Well, OK, in case you're still not clear: He's Alvarado-born, Oak Cliff-raised, SMU-educated writer who bridged the gap between the Beat 1950s and the Beatles 1960s -- the author of masterpiece novels (The Magic Christian and Blue Movie, among 'em), a scriptwriter of no small legend (Dr. Strangelove, Barbarella and Easy Rider, no matter what Dennis Hopper said, etc.) and the gonzo scribbler without whom there'd have been no Hunter S. Thompson. Terry's not on the cover of Sgt. Pepper's Lonely Hearts Club Band for nothing. Now that we're clear.
Come May 1, you'll hear this all over again: I'm moderating a Q&A with Terry's boy Nile at the Texas Theatre, in between a Strangelove screening and a few minutes of Nile's doc-in-progress about his old man Dad Strangelove, which Nile was in town shooting way back last April. May 1 would have been Terry's 87th birthday, had he not died in October 1995. Filmmaker Kirby Warnock (Border Bandits, Return to Giant) put the whole thing together. L.A.-based painter Matt Aston will debut his portrait of Terry in the lobby, and Warnock tells Unfair Park today he even got council member Delia Jasso on board with having the city of Dallas proclaim it Terry Southern Day, fingers crossed. Maybe Mayor Dwaine can give Terry's ghost the key to the city.
"I don't know if the proclamation's a shoe-in, but I am thrilled that's what's happening," says Nile, who maintains this rich website in his dad's honor in an attempt to reach the audience that has no idea who Terry Southern was. "There's a time and a place for everything, and it has to do with someone like Kirby having the idea and then others following suit. It takes all kinds of people to make something happen. Frankly, Dallas wasn't ready for Terry in this way prior to now, because some efforts were made, but I find Alvarado and Dallas open to celebrating their long-lost wayward son now."
And now may indeed be Terry's time: One of the most intriguing announcements to come out of Austin during South by Southwest so far has to do with Terry. On Saturday, during the interactive portion of the multimedia fest, University of Colorado at Boulder's Boulder Digital Works and Terry's son Nile introduced something called the Red Dirt Collective -- so named for the Texas-set short story "Red Dirt Marijuana" that ranks among the most autobiographical tales in his estimable canon.
Nile says he got involved after being contacted by Boulder Digital Works' executive director, David Slayden, an old friend who's well-versed in Nile's efforts to keep alive his father's literary legacy -- no small task given the mess in which Nile found his dad's estate 16 years back.
But ... what the hell is it, anyhow? Besides a "transmedia project ... inviting the user community to collect and display original works of writing, film and art created in the spirit of Southern," as USA Today describes it. (There's a video trailer below, explaining further, in which you can see Nile.)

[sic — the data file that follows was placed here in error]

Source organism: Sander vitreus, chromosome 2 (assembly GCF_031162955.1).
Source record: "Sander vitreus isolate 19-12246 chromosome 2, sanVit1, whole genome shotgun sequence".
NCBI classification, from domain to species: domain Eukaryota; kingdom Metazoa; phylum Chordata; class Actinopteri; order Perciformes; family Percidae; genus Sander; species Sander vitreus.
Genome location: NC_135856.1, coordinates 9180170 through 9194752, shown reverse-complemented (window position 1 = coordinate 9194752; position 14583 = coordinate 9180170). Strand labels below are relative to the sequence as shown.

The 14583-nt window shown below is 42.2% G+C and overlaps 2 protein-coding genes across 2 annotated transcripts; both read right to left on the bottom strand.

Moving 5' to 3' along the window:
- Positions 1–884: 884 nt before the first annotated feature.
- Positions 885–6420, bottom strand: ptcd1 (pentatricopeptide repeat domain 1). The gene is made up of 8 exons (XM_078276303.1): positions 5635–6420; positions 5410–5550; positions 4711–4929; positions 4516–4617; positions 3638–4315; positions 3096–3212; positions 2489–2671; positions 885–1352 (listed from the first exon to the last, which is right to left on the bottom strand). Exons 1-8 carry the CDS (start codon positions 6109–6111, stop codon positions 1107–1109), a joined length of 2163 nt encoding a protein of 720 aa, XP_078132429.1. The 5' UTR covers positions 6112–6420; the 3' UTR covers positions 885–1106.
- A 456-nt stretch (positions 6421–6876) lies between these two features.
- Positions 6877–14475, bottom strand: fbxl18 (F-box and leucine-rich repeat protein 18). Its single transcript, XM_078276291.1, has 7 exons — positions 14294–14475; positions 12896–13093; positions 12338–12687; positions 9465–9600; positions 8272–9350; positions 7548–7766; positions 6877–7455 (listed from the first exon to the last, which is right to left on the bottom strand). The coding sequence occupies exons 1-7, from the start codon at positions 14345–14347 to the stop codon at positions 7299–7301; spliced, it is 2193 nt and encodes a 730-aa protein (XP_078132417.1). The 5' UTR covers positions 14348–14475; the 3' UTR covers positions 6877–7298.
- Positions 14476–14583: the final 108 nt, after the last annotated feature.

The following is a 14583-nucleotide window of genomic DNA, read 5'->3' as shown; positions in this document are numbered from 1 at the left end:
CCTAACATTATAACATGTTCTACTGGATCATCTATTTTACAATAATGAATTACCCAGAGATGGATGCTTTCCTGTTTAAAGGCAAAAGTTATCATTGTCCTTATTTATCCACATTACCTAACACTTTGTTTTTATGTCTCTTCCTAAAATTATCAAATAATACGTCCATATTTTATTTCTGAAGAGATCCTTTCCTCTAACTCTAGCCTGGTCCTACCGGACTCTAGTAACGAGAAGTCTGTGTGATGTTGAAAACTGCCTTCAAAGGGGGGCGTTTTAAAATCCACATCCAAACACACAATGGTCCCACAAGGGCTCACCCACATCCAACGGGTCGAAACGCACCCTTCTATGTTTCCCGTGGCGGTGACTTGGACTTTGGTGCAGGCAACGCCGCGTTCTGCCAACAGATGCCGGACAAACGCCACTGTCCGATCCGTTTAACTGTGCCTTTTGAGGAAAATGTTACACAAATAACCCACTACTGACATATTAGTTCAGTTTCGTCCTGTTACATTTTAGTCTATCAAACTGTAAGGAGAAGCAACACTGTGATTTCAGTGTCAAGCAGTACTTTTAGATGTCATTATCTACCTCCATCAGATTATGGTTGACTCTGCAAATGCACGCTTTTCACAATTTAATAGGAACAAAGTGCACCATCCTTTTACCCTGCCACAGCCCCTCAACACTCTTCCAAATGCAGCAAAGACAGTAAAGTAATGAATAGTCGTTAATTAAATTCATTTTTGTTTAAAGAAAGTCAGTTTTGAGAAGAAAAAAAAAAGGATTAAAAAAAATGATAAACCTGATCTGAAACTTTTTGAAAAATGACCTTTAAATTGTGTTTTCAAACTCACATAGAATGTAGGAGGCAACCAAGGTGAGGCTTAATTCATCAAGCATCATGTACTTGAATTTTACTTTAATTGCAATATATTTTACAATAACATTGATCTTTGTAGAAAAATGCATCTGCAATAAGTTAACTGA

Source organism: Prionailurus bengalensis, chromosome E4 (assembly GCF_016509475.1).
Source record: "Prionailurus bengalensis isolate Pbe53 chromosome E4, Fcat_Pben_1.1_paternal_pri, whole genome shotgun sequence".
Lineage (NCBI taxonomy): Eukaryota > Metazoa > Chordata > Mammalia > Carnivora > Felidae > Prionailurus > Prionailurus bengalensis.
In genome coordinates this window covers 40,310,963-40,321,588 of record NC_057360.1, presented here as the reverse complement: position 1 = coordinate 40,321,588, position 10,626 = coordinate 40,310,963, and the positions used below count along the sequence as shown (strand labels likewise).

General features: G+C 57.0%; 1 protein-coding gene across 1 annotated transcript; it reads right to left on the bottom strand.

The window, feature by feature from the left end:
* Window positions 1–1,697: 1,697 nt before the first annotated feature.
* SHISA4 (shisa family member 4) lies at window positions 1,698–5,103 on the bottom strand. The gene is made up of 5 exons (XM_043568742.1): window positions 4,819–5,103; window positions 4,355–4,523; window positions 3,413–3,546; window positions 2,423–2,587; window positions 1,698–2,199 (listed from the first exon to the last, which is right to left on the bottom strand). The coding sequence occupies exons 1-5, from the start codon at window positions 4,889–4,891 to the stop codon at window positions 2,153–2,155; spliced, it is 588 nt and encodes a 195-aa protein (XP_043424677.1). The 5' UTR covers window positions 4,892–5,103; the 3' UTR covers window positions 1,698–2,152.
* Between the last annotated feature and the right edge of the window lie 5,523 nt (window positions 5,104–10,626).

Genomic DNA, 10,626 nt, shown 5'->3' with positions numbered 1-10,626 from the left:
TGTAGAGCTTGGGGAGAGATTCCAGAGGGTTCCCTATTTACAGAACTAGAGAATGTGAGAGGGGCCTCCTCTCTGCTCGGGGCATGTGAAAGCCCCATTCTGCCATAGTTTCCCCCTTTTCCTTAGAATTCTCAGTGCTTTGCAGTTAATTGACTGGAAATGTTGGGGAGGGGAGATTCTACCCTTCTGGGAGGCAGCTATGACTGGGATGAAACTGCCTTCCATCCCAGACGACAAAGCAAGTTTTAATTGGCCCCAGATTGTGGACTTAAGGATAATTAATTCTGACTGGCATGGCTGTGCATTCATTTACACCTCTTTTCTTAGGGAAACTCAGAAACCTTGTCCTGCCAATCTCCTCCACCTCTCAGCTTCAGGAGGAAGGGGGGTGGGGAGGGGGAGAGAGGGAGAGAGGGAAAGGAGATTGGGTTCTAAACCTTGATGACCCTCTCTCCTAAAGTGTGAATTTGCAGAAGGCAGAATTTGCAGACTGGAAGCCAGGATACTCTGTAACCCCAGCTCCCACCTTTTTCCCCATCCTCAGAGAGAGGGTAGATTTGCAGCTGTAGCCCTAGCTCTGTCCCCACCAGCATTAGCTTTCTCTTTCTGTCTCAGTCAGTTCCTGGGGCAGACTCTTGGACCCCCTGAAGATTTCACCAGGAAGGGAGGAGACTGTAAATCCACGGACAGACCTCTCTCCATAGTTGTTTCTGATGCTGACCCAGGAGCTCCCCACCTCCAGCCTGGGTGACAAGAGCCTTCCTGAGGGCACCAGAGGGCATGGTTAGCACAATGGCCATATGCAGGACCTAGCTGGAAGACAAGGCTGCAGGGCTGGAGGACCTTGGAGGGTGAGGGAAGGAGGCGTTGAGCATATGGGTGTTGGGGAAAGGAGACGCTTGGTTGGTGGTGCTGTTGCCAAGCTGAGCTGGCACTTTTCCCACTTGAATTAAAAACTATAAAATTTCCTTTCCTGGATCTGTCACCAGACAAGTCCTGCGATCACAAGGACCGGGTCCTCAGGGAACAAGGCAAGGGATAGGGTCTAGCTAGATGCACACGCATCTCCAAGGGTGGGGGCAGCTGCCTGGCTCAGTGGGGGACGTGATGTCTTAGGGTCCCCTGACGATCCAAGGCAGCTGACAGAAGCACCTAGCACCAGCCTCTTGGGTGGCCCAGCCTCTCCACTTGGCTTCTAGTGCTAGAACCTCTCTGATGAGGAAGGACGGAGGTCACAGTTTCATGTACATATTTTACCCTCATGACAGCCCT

"It's something guys our age don't cotton to that quickly," he says, laughing. "But it has to do with tweeting and crowd-sourcing and the new ways young people build community. They decided to take Terry Southern as a test-case project in something called transmedia storytelling. There's a definition of that out there somewhere -- I don't know if I'm a reliable source -- but it has to do with generating communities of interest around a subject or a product or a brand and having them cross-pollinate through different media. It sounds crass, but it's a way to get young people engaged with Terry Southern's work. None of these 25 students in digital studies had ever heard of Terry Southern. Not one. But they're a very creative lot, and they do know all about twittering." And, again, he laughs.
"It's an experiment. It's the first step toward building more active engagement with Terry's work on the Internet, and when his books come out in e-book form -- which will be soon, I hope -- we'll have a better understanding of how to connect with a younger audience. This was a spontaneous impulse on my part to jump into this situation. I guess that's my modus operandi. Call me an opportunist, but anyone who says, 'Let's try this with Terry Southern's work, let's do this,' I kinda go for it. That's my first impulse.
"People who manage literary estates don't do that. They're very cautious, but I'd like to be done with this work for a while and let it carry its own weight. It does take some special handling. It requires some treatment other authors don't need because Terry's work is so hard to classify. It's material that is sometimes scandalous or heavy-duty or maybe even anachronistic. It's all good, though. I often say if I were Raymond Chandler or John Steinbeck' son I wouldn't feel the same compulsion to put the work out there because it's already out there, but Terry's work isn't -- and it's still full of surprises."
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